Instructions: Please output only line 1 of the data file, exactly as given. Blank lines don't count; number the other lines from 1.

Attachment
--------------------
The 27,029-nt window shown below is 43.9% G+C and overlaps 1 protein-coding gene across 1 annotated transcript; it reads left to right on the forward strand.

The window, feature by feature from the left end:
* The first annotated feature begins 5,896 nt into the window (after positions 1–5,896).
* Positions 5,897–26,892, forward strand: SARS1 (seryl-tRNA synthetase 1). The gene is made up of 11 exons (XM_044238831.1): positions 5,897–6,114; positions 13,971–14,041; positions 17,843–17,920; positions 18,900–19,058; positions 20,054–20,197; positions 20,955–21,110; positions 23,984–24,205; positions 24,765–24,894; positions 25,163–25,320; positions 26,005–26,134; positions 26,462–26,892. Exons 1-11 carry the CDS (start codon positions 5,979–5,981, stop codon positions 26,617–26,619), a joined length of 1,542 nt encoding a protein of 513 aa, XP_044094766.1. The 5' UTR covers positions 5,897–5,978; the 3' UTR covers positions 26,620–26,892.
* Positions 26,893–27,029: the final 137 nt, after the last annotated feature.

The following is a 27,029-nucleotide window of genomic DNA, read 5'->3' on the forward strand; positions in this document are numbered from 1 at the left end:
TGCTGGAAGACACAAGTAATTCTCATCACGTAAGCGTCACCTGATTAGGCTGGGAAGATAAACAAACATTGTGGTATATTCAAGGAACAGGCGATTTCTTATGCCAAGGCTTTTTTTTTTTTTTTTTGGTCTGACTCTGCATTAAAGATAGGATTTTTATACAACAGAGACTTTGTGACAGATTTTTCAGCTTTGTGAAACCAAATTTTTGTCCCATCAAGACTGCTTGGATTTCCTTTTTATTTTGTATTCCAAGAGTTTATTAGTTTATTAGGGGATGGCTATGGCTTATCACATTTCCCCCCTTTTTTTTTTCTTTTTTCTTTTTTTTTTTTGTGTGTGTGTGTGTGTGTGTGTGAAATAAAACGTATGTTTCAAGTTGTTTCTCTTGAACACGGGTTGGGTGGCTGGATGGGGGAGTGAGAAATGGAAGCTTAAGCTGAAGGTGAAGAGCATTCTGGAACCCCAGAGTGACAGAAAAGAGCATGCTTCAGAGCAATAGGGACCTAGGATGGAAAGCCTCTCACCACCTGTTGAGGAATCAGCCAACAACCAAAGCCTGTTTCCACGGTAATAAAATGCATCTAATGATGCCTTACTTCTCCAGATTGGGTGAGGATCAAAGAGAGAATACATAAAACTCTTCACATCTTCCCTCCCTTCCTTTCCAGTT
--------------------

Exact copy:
The 27,029-nt window shown below is 43.9% G+C and overlaps 1 protein-coding gene across 1 annotated transcript; it reads left to right on the forward strand.